Counseling couples with fetuses that have isolated non-familial agenesis of the corpus callosum is a difficult task. Pediatric series are based upon investigation of symptomatic individuals and are therefore presumably biased. The experience with antenatal diagnosis thus far is limited, but seems more favorable than expected from postnatal data. A total of 37 infants with a prenatal diagnosis of isolated agenesis of the corpus callosum (no other malformations demonstrable at sonography and a normal karyotype) have been reported thus far.26,[37][38][39],[40]  The duration of postnatal follow-up studies ranges between a few months to 11 years. A normal or borderline development was present in 32, or 86%. In all cases with severe handicap other anomalies were present (ethmoidal cephalocele, CHARGE association, oral-facial-digital syndrome type I one case each, Aicardi syndrome in two).

The diagnosis of isolated agenesis of the corpus callosum in the fetus does arise concern about the possibility of association with either genetic syndromes, inborn errors of metabolisms or anatomic anomalies unpredictable by antenatal testing. However, the available experience suggest that callosal agenesis is compatible with a normal or borderline postnatal development in most cases. As some genetic conditions associated with agenesis of the corpus callosum, such as Aicardi syndrome, have sex-linked dominant etiology, it has been proposed that documentation of a male karyotype is reassuring.

Some intracranial findings have been found in excess in fetuses with a poor outcome, and are presumed to have prognostic value, albeit the experience thus far is limited. In our experience, upward displacement of the third ventricle and a distended interhemispheric fissure were most frequently associated with neurologic impairment, associated anomalies or both. Interestingly enough, no correlation was found between the degree of ventricular enlargement and the outcome. Similarly, the antenatal demonstration by MRI of heterotopia represents probably a poor prognostic factor.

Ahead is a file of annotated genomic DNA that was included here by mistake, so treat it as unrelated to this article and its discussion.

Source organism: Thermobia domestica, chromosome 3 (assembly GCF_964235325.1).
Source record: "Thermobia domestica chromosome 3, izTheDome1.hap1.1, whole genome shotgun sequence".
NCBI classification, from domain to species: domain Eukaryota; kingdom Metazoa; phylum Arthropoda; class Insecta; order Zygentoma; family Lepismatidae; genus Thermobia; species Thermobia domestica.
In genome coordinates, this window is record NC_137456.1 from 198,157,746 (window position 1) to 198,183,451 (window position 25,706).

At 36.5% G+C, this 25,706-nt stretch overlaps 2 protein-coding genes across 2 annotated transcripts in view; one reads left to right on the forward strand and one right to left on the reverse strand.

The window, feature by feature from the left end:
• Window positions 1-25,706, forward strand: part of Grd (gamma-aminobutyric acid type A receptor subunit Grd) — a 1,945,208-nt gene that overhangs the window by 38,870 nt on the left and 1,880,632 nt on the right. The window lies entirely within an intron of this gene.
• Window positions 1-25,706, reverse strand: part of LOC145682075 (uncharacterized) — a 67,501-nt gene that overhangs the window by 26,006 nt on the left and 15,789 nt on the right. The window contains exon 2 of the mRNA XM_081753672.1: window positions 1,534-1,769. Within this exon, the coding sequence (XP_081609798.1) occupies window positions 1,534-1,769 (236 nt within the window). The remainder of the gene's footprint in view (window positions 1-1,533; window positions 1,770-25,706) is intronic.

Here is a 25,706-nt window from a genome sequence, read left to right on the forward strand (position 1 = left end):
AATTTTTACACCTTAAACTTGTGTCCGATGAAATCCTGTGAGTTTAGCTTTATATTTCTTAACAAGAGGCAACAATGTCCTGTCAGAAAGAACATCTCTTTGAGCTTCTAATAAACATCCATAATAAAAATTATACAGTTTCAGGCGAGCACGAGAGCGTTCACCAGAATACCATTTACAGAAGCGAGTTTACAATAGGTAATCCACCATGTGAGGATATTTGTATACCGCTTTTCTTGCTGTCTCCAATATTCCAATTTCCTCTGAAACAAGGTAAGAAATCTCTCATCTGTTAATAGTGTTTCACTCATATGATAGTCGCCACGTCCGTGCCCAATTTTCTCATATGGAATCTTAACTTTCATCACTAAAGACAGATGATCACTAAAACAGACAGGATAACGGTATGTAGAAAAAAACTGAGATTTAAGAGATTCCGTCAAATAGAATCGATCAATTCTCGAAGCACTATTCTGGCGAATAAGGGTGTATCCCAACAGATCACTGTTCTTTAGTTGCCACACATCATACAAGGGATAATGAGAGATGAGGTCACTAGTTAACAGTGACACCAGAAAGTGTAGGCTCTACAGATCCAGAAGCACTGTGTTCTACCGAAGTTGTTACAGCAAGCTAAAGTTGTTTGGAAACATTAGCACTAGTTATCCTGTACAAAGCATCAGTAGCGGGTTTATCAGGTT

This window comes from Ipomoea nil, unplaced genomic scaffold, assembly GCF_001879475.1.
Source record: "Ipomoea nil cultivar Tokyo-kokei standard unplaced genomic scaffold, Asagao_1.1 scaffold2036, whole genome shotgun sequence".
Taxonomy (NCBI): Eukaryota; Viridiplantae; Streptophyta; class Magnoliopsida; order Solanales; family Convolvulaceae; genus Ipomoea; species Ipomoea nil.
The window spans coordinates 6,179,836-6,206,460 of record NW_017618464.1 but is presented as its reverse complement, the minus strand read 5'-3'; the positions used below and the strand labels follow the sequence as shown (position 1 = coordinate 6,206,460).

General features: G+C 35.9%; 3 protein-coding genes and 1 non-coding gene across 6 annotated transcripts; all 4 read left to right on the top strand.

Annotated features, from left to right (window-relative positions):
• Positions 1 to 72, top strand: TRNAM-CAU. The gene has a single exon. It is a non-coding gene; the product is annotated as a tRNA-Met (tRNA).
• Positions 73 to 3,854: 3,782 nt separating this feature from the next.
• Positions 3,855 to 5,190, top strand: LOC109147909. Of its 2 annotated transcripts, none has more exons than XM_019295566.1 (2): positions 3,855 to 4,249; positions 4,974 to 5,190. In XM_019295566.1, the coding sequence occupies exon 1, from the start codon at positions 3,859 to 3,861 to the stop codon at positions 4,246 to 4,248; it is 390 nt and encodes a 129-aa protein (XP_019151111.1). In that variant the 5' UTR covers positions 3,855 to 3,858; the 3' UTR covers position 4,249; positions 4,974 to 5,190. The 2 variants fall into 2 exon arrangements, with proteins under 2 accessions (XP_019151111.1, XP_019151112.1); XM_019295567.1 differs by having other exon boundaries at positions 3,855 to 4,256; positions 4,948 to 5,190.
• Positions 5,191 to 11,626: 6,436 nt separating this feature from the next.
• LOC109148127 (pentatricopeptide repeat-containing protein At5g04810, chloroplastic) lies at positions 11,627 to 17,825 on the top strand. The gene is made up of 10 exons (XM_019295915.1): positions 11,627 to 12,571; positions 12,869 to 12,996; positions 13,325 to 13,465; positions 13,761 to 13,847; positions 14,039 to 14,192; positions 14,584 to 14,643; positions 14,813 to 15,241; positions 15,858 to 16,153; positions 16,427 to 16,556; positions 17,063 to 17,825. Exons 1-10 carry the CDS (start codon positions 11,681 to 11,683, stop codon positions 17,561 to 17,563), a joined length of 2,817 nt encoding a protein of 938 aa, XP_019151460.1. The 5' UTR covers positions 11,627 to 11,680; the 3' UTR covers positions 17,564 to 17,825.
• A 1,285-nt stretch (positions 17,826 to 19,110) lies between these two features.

It should be remembered that agenesis of the corpus callosum is a unique condition that even in the presence of a normal intelligence is associated with peculiar neurologic findings and subtle cognitive deficits. The interested reader is referred to specific works on this subject.[41],[42],[43],[44],[45] It has also been hypothesized a possible relationship between agenesis of the corpus callosum and psychotic disorders.[46]

Obstetric management: Agenesis of the corpus callosum is associated with an excess of both neural and extra-neural malformations as well as with chromosomal aberrations. Antenatal identification of callosal agenesis dictates therefore the need of a careful survey of the entire fetal anatomy, including echocardiography and karyotype. In continuing pregnancies, the management depends upon the sum of the different anomalies that are identified. Isolated agenesis of the corpus callosum does not require any modification of standard obstetric management. In one series,26 failure to progress in labor requiring cesarean delivery occurred on several occasions, and this was speculated to be  related to the high frequency of macrocrania in infants with callosal agenesis.

References

 

 

[1] Grogono JL (1968): Children with agenesis of the corpus callosum. Dev Med Child Neurol 10, 613-20.

 

 

[2] Han J, Benson JE, Kaufman B, Rekate HL, Alfidi RJ, Huss RG, Sacco D, Yoon YS, Morrison SC (1985). MR imaging of epdiatric cerebral abnormalities. J Computed Assist Tomogr 9, 103-14

 

 

[3] Jeret JS, Serur D, Wisniewski K, Fisch C (1986). Frequency of agenesis of the corpus callosum in the developmentally disabled population as determined by computerized tomography. Pediatr Neurosci 12, 101-6.